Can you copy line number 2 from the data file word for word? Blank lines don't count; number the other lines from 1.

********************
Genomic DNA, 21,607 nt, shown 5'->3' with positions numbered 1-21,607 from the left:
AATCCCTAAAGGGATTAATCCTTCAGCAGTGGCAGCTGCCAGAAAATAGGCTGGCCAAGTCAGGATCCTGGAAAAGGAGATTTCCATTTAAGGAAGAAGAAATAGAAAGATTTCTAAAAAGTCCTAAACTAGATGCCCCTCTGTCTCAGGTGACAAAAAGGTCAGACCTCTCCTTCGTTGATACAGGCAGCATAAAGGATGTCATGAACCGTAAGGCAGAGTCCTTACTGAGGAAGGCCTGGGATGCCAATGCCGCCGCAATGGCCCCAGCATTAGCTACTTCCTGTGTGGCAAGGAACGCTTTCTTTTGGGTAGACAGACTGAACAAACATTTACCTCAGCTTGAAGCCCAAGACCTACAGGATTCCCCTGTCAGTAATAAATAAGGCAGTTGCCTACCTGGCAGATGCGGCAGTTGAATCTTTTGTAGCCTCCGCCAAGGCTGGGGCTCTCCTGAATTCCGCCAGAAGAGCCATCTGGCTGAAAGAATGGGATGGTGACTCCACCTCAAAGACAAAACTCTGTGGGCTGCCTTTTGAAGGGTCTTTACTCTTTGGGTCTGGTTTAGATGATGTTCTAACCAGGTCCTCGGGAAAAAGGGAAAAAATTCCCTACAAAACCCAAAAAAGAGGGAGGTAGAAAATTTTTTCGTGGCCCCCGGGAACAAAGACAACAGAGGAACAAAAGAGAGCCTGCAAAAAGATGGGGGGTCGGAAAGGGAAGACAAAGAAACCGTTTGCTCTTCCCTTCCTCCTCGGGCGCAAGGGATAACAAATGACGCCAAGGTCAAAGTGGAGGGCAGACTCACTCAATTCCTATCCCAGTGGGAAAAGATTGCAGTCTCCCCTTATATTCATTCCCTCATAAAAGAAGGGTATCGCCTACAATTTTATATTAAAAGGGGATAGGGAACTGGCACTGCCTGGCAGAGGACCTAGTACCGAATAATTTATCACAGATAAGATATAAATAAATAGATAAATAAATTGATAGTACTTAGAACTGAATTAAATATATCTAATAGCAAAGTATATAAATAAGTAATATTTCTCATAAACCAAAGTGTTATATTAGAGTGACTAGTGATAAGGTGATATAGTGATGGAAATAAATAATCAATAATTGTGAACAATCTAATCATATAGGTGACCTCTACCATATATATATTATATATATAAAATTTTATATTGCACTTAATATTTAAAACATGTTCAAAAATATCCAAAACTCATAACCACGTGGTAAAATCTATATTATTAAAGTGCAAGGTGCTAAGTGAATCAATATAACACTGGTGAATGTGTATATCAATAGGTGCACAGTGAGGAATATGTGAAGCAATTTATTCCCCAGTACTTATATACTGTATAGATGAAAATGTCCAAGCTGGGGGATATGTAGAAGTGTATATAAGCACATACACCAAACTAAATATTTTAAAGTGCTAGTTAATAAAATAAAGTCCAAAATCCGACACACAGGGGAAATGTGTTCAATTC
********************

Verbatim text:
AATCCCTAAAGGGATTAATCCTTCAGCAGTGGCAGCTGCCAGAAAATAGGCTGGCCAAGTCAGGATCCTGGAAAAGGAGATTTCCATTTAAGGAAGAAGAAATAGAAAGATTTCTAAAAAGTCCTAAACTAGATGCCCCTCTGTCTCAGGTGACAAAAAGGTCAGACCTCTCCTTCGTTGATACAGGCAGCATAAAGGATGTCATGAACCGTAAGGCAGAGTCCTTACTGAGGAAGGCCTGGGATGCCAATGCCGCCGCAATGGCCCCAGCATTAGCTACTTCCTGTGTGGCAAGGAACGCTTTCTTTTGGGTAGACAGACTGAACAAACATTTACCTCAGCTTGAAGCCCAAGACCTACAGGATTCCCCTGTCAGTAATAAATAAGGCAGTTGCCTACCTGGCAGATGCGGCAGTTGAATCTTTTGTAGCCTCCGCCAAGGCTGGGGCTCTCCTGAATTCCGCCAGAAGAGCCATCTGGCTGAAAGAATGGGATGGTGACTCCACCTCAAAGACAAAACTCTGTGGGCTGCCTTTTGAAGGGTCTTTACTCTTTGGGTCTGGTTTAGATGATGTTCTAACCAGGTCCTCGGGAAAAAGGGAAAAAATTCCCTACAAAACCCAAAAAAGAGGGAGGTAGAAAATTTTTTCGTGGCCCCCGGGAACAAAGACAACAGAGGAACAAAAGAGAGCCTGCAAAAAGATGGGGGGTCGGAAAGGGAAGACAAAGAAACCGTTTGCTCTTCCCTTCCTCCTCGGGCGCAAGGGATAACAAATGACGCCAAGGTCAAAGTGGAGGGCAGACTCACTCAATTCCTATCCCAGTGGGAAAAGATTGCAGTCTCCCCTTATATTCATTCCCTCATAAAAGAAGGGTATCGCCTACAATTTTATATTAAAAGGGGATAGGGAACTGGCACTGCCTGGCAGAGGACCTAGTACCGAATAATTTATCACAGATAAGATATAAATAAATAGATAAATAAATTGATAGTACTTAGAACTGAATTAAATATATCTAATAGCAAAGTATATAAATAAGTAATATTTCTCATAAACCAAAGTGTTATATTAGAGTGACTAGTGATAAGGTGATATAGTGATGGAAATAAATAATCAATAATTGTGAACAATCTAATCATATAGGTGACCTCTACCATATATATATTATATATATAAAATTTTATATTGCACTTAATATTTAAAACATGTTCAAAAATATCCAAAACTCATAACCACGTGGTAAAATCTATATTATTAAAGTGCAAGGTGCTAAGTGAATCAATATAACACTGGTGAATGTGTATATCAATAGGTGCACAGTGAGGAATATGTGAAGCAATTTATTCCCCAGTACTTATATACTGTATAGATGAAAATGTCCAAGCTGGGGGATATGTAGAAGTGTATATAAGCACATACACCAAACTAAATATTTTAAAGTGCTAGTTAATAAAATAAAGTCCAAAATCCGACACACAGGGGAAATGTGTTCAATTC